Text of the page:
“By suggesting that her professor wants to sleep with her?” I did not actually say that her professor wanted to sleep with her, but, yes, I did imply it. The conversation took place a little over a week prior. We ran into Darla at the grocery store while we strolled through the cereal section and struck up a conversation with her next to boxes of Golden Grahams. She related how she was to be graduating from the local university soon, and she would then be immediately flying out to an island nation in the Asian Pacific to take part in a sociological investigation, or an archeological one, or maybe both. This point I was not too clear on. I was not really paying that close of attention. Regardless, Darla, whose physical manifestations are not to be taken lightly, would be alone on this trip with her professor, and would be participating as an intern, or a form of post-graduate work, or something. They would be in remote areas, far from technology or any structured, modern society (hospitals, police, forensic labs, that type of thing) for three months.
“If all goes well,” Darla explained, “Doctor Cruz may even apply for a grant and take a sabbatical from the university, and I may be hired on as a field agent. It is a once in a lifetime opportunity. That is what Doctor Cruz told me, and that I was chosen for my ingenious work and dedication to the program.”
“Yes, and I am sure that is not the only reason,” I heedlessly blurted out.
“Robin!” Francine gasped.
“What do you mean?” Darla inquired in a condescending tone, shifting her weight to her back hip, narrowing her eyes as she looked me. And it was that tone which probably served as the impetus for me to not drop the conversation, or redirect it in a more discreet manner. That would have been an easy matter. Just simply state it was also for her charm, or her background in Polynesian linguistics, or any similar lie. But that tone, her manner, and the fact that I was bored with her beyond pale, helped steer my comments like a ship adrift and careening headlong into the grinding ice.
“Only that, while I am sure your educational achievements played some part in your selection, your physical attributes are also a major, if not the major, reason. Your lovely Doctor Cruz has a perfect opportunity to watch you sweat in the hot topic sun with limited amounts of clothing to shield you from his groping eyes. Possibly even catching a glimpse of you as he is hiding behind the fronds and you are skinny dipping in the ocean, or bathing in some small reclusive pool deep in the island’s interior. ‘Once in a lifetime.’ I am sure it is. And what do you think he means, really, by ‘If all goes well?’ I would just be careful if I were you. Of him that is. And of heat stroke, of course.”
“Thank you for your concern,” she replied, her tone unchanged, “but Doctor Cruz is a woman. Doctor Stella Cruz. And, by the way, not all men are perverts like you are.”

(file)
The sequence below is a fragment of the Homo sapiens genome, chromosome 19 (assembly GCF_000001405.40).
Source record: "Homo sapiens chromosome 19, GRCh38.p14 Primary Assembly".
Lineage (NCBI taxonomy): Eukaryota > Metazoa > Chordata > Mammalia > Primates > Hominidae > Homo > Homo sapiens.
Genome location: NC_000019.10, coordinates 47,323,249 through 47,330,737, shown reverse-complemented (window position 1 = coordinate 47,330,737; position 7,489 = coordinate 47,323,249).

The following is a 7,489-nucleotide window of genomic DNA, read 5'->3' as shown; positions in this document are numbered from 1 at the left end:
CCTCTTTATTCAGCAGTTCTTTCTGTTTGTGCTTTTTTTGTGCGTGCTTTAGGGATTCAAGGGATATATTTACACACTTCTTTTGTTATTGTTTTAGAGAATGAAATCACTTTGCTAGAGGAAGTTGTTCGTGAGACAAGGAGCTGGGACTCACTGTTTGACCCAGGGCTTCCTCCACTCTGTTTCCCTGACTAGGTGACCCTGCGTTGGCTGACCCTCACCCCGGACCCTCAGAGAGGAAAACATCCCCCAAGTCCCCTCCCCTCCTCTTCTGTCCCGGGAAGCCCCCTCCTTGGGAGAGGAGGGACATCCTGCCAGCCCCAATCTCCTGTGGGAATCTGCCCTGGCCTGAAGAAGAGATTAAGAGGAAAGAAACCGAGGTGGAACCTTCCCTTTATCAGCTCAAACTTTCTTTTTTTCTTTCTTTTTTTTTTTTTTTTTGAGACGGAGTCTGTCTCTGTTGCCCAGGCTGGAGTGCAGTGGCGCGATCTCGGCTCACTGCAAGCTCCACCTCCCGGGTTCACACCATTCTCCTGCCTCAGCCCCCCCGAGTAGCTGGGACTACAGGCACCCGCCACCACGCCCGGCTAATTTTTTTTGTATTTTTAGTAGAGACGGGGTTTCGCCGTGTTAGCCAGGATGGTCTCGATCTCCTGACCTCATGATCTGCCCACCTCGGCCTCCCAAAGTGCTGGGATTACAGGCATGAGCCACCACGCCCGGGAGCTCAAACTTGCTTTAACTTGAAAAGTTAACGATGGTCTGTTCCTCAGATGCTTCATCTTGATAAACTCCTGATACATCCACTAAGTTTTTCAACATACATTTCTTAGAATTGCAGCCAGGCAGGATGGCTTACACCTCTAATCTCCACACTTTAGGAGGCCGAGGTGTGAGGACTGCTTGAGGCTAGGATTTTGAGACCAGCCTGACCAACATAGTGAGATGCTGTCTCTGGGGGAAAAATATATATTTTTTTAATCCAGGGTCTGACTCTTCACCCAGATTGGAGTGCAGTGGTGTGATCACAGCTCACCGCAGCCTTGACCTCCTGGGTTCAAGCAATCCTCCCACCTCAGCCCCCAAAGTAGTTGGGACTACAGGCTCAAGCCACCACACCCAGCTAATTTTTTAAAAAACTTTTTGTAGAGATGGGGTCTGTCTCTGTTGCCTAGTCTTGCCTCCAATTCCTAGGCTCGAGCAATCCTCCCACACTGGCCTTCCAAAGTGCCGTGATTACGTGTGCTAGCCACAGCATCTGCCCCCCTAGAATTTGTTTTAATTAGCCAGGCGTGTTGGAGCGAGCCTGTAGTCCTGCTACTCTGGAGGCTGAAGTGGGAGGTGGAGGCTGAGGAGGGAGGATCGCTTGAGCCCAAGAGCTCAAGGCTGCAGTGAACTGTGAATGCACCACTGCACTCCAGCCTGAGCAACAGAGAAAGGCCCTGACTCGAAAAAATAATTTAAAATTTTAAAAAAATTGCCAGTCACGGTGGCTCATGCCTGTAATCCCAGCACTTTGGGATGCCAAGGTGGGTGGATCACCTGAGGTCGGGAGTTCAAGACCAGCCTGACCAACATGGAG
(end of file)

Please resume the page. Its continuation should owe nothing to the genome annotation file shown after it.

Other than changing the pronouns in my statement, I did not see how the sex of the professor influenced its overall relevance. Additionally, I am well aware that not all men are perverts like me. I am sure that among the many different types of perversity found in men, and with the great number of us living in the world today, the particular category I fall under is a reserved group that very likely represents a relatively small percentage of the male population. Since she so unscrupulously turned and walked away after her remark, however, I did not have a chance to bring these up to her. Later that day, Francine worked the phone to try to make amends, speaking to both Darla and Cora. She is wonderful at being able to smooth things over, having missed her calling in being a hostage negotiator, or an ambassador to Chile or Scotland, and quickly brought matters to an amenable resolution. And so this is how we came to be invited to the barbecue, a party being held by the Periwinkles in honor of Darla’s graduation at the end of the month. Attendance to the barbecue gala was one of the conditions I had to meet in order to obtain a pardon for my offences to the Periwinkle clan et al.
“What did you get her for a gift?” I asked.
“A cute yellow scarf I found at Chic. And I got a bottle of wine and cheese for Jacob and Cora.”
“Did you go to Anthony’s for the wine?” Anthony’s Wine and Spirits, my preferred establishment for the purchase of alcohol.
“No, The Wine Cellar. Don’t give me that look. They have cheese there as well. And it is virtually right next to Chic, so I was able to get both presents at the same time. So, what movie do you want to see?” The Wine Cellar is actually about a mile from Chic. But in fairness to my dear girl, Anthony’s is across town.
“I don’t know. An action movie sounds good. Something with a lot of explosives, I think. Robots or aliens would be a nice touch. Anything out like that?”
“I will check. In the mood for an adrenalin rush are we?”
“I have a lust for life, my love. A lust for life.”
This is the first chapter of a novel I am working on. Right now the working title is Marcello’s Revenge. I will be focusing more on finishing this and the short story OF 6209, and I am not sure what impact this will have on my poetry writing, or the time I can devote to that. Anyway, I just wanted to share this excerpt of the novel. It is a mystery, though this chapter does not go into that, and more just sets up some of the characters.